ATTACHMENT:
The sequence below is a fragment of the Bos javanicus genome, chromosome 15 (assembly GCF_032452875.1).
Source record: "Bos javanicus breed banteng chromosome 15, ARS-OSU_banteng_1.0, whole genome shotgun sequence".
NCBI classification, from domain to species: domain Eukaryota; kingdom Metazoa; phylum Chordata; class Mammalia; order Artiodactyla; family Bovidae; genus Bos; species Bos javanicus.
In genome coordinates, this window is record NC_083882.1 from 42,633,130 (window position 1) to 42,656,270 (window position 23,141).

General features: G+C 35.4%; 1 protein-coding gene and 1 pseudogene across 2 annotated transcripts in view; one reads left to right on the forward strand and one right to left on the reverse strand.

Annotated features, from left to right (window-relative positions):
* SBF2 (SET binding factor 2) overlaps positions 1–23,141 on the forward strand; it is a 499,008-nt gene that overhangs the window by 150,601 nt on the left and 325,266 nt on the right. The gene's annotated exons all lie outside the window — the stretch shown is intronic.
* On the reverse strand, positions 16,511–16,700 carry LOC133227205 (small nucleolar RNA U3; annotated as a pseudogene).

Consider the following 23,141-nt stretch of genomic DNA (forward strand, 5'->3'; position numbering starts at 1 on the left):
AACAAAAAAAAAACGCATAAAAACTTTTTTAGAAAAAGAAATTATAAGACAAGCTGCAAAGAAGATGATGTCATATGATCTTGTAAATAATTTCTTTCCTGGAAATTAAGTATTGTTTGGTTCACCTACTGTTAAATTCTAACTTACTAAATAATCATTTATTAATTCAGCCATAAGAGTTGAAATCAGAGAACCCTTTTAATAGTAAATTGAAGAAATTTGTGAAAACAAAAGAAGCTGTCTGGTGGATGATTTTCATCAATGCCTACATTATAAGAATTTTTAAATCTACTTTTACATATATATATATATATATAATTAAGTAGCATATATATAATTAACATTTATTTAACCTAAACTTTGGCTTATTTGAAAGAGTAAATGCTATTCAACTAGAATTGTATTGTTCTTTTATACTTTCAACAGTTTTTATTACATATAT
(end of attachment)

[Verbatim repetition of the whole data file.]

The sequence below is a fragment of the Bos javanicus genome, chromosome 15 (assembly GCF_032452875.1).
Source record: "Bos javanicus breed banteng chromosome 15, ARS-OSU_banteng_1.0, whole genome shotgun sequence".
NCBI classification, from domain to species: domain Eukaryota; kingdom Metazoa; phylum Chordata; class Mammalia; order Artiodactyla; family Bovidae; genus Bos; species Bos javanicus.
In genome coordinates, this window is record NC_083882.1 from 42,633,130 (window position 1) to 42,656,270 (window position 23,141).

General features: G+C 35.4%; 1 protein-coding gene and 1 pseudogene across 2 annotated transcripts in view; one reads left to right on the forward strand and one right to left on the reverse strand.

Annotated features, from left to right (window-relative positions):
* SBF2 (SET binding factor 2) overlaps positions 1–23,141 on the forward strand; it is a 499,008-nt gene that overhangs the window by 150,601 nt on the left and 325,266 nt on the right. The gene's annotated exons all lie outside the window — the stretch shown is intronic.
* On the reverse strand, positions 16,511–16,700 carry LOC133227205 (small nucleolar RNA U3; annotated as a pseudogene).

Consider the following 23,141-nt stretch of genomic DNA (forward strand, 5'->3'; position numbering starts at 1 on the left):
AACAAAAAAAAAACGCATAAAAACTTTTTTAGAAAAAGAAATTATAAGACAAGCTGCAAAGAAGATGATGTCATATGATCTTGTAAATAATTTCTTTCCTGGAAATTAAGTATTGTTTGGTTCACCTACTGTTAAATTCTAACTTACTAAATAATCATTTATTAATTCAGCCATAAGAGTTGAAATCAGAGAACCCTTTTAATAGTAAATTGAAGAAATTTGTGAAAACAAAAGAAGCTGTCTGGTGGATGATTTTCATCAATGCCTACATTATAAGAATTTTTAAATCTACTTTTACATATATATATATATATATAATTAAGTAGCATATATATAATTAACATTTATTTAACCTAAACTTTGGCTTATTTGAAAGAGTAAATGCTATTCAACTAGAATTGTATTGTTCTTTTATACTTTCAACAGTTTTTATTACATATAT